Cricket’s new breed of maverick has a walk in the park | Sunday Observer

Cricket’s new breed of maverick has a walk in the park

Shammi Silva
Shammi Silva

Arjuna Ranatunga lost contesting the vice president’s post and may now have to realise that a World Cup he won almost 25 years ago and personalities no longer count in a trendy set-up:

Jayantha Dharmadasa suffered a humiliating defeat in his quest to become the head of the country’s immortalised and multi-million dollar sporting institution when he was routed by a low ranked rival Shammi Silva who won the contest for Sri Lanka Cricket’s presidency by 82 votes to 56.

Dharmadasa hoped for a cake-walk with his main rivals Thilanga Sumathipala and Mohan de Silva out of the way, but instead he encountered the biggest shock by falling to Silva whom he has now turned into an overnight hero or Sri Lanka Cricket’s new breed of maverick. Analysts now contend it is the end of the road for Dharmadasa as far as the electoral process is concerned in the cricket set-up after his brother Upali quit the scene sometime ago.

Sumathipala did not contest the election and was replaced by Mohan de Silva as candidate for the president’s post.

Believing him to be the only remaining threat, Dharmadasa made every complaint against Mohan de Silva who successfully sought a court ruling in his favour and was allowed to contest the secretary’s post for which he also sent in his nomination.

Dharmadasa was also thought to have had the tacit support of the government with Sumathipala being an Opposition Member of Parliament

Mohan de Silva eventually won the secretary’s post by brushing aside Nishantha Ranatunga who perhaps had no other choice but to pad-up for the wrong team only to end up on the losing side. But being a proven and capable administrator Nishantha Rantunga accepted defeat with a sense of dignity bowing down to the verdict of the clubs, a stark contrast from many of the losers and their supporters. His elder brother Arjuna Ranatunga lost contesting the vice president’s post and may now have to realise that a World Cup he won almost 25 years ago and personalities no longer count in a trendy set-up.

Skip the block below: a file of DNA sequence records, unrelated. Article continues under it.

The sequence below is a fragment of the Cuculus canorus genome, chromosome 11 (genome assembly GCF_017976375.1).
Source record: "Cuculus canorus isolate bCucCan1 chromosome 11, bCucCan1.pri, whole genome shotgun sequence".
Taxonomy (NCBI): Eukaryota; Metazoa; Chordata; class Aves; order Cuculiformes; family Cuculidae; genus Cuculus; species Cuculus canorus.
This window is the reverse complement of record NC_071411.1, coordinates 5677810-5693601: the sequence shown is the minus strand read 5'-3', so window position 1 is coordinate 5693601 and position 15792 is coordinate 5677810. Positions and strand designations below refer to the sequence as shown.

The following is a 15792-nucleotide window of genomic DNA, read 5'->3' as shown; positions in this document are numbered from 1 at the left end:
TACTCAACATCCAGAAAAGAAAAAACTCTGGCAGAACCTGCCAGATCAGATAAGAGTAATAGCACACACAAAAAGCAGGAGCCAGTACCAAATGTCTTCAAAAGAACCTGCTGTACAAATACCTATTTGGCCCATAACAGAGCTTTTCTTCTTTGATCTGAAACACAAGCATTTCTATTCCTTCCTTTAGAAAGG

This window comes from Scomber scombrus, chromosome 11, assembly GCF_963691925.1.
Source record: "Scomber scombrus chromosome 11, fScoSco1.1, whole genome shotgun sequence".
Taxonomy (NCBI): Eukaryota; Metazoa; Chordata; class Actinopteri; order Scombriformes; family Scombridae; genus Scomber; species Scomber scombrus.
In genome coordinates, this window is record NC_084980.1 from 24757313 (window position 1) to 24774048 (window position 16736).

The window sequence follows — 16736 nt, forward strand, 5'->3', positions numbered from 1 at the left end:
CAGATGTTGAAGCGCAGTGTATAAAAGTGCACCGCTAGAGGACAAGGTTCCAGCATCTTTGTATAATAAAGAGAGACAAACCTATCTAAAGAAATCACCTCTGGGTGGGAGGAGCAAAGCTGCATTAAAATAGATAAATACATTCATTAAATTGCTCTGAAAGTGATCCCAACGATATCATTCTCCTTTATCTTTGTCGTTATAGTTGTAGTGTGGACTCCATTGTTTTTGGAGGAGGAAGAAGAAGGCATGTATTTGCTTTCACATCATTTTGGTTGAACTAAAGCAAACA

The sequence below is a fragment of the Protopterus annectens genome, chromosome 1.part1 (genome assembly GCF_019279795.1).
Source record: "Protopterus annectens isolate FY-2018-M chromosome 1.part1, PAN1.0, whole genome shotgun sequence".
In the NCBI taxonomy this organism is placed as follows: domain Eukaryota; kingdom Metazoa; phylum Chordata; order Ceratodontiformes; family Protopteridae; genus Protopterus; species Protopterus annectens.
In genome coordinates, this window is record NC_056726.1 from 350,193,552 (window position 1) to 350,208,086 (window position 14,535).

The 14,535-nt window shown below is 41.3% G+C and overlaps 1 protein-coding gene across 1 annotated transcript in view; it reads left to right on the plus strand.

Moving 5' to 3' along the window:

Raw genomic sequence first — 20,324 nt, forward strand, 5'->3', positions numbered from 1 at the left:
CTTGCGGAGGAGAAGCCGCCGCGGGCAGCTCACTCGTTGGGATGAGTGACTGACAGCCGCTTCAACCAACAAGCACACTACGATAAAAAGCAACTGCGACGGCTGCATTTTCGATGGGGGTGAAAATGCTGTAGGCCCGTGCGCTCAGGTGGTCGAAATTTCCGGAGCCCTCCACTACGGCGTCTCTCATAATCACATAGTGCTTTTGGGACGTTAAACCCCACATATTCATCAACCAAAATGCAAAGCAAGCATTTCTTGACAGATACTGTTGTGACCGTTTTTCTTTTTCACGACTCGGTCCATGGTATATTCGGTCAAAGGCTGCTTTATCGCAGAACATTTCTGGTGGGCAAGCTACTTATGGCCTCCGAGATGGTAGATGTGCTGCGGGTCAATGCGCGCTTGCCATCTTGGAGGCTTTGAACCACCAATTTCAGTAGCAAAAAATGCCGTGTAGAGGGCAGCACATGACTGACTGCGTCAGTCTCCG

The run-up to the election of office-bearers was also laced with allegations and counter allegations of corruption which drew the attention of the International Cricket Council.

Eventually the will of the majority of the clubs and associations with voting rights prevailed passing their own judgment on corruption or where it is most prevalent in Sri Lankan society.

Kangadaran Mathivanam who is viewed as cricket’s most clean-imaged administrator was the only one elected from the Opposition camp as vice president projecting a kind of difference between him and the rest of the losers in the Dharmadasa camp.

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